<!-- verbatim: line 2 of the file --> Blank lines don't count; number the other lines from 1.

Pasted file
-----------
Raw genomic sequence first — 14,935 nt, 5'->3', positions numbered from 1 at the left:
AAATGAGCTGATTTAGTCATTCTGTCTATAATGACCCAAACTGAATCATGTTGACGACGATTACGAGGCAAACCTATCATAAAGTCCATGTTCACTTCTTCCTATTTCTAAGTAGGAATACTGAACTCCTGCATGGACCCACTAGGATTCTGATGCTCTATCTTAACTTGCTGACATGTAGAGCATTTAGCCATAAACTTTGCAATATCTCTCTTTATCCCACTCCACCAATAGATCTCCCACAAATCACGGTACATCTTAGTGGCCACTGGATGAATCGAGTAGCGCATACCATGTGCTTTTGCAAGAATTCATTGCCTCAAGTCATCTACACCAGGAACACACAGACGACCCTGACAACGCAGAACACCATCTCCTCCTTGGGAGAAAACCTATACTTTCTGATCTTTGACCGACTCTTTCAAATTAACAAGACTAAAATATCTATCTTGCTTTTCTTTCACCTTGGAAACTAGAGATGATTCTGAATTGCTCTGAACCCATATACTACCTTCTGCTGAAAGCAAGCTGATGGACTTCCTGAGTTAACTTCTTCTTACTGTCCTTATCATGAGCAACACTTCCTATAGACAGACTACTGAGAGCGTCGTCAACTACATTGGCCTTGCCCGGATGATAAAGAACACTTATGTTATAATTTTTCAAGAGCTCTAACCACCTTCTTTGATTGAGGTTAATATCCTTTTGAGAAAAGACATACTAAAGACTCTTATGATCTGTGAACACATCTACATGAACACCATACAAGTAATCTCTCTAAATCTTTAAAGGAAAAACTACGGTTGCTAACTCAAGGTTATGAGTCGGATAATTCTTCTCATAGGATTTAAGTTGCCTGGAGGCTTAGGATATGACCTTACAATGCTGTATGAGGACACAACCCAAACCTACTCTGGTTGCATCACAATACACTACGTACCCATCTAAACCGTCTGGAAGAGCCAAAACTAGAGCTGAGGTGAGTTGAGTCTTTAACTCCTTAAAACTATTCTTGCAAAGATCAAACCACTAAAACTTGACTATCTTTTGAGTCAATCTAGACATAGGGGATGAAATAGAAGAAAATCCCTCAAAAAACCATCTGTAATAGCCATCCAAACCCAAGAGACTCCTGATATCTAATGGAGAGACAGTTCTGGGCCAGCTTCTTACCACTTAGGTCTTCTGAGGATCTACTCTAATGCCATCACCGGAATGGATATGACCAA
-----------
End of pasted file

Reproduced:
AAATGAGCTGATTTAGTCATTCTGTCTATAATGACCCAAACTGAATCATGTTGACGACGATTACGAGGCAAACCTATCATAAAGTCCATGTTCACTTCTTCCTATTTCTAAGTAGGAATACTGAACTCCTGCATGGACCCACTAGGATTCTGATGCTCTATCTTAACTTGCTGACATGTAGAGCATTTAGCCATAAACTTTGCAATATCTCTCTTTATCCCACTCCACCAATAGATCTCCCACAAATCACGGTACATCTTAGTGGCCACTGGATGAATCGAGTAGCGCATACCATGTGCTTTTGCAAGAATTCATTGCCTCAAGTCATCTACACCAGGAACACACAGACGACCCTGACAACGCAGAACACCATCTCCTCCTTGGGAGAAAACCTATACTTTCTGATCTTTGACCGACTCTTTCAAATTAACAAGACTAAAATATCTATCTTGCTTTTCTTTCACCTTGGAAACTAGAGATGATTCTGAATTGCTCTGAACCCATATACTACCTTCTGCTGAAAGCAAGCTGATGGACTTCCTGAGTTAACTTCTTCTTACTGTCCTTATCATGAGCAACACTTCCTATAGACAGACTACTGAGAGCGTCGTCAACTACATTGGCCTTGCCCGGATGATAAAGAACACTTATGTTATAATTTTTCAAGAGCTCTAACCACCTTCTTTGATTGAGGTTAATATCCTTTTGAGAAAAGACATACTAAAGACTCTTATGATCTGTGAACACATCTACATGAACACCATACAAGTAATCTCTCTAAATCTTTAAAGGAAAAACTACGGTTGCTAACTCAAGGTTATGAGTCGGATAATTCTTCTCATAGGATTTAAGTTGCCTGGAGGCTTAGGATATGACCTTACAATGCTGTATGAGGACACAACCCAAACCTACTCTGGTTGCATCACAATACACTACGTACCCATCTAAACCGTCTGGAAGAGCCAAAACTAGAGCTGAGGTGAGTTGAGTCTTTAACTCCTTAAAACTATTCTTGCAAAGATCAAACCACTAAAACTTGACTATCTTTTGAGTCAATCTAGACATAGGGGATGAAATAGAAGAAAATCCCTCAAAAAACCATCTGTAATAGCCATCCAAACCCAAGAGACTCCTGATATCTAATGGAGAGACAGTTCTGGGCCAGCTTCTTACCACTTAGGTCTTCTGAGGATCTACTCTAATGCCATCACCGGAATGGATATGACCAA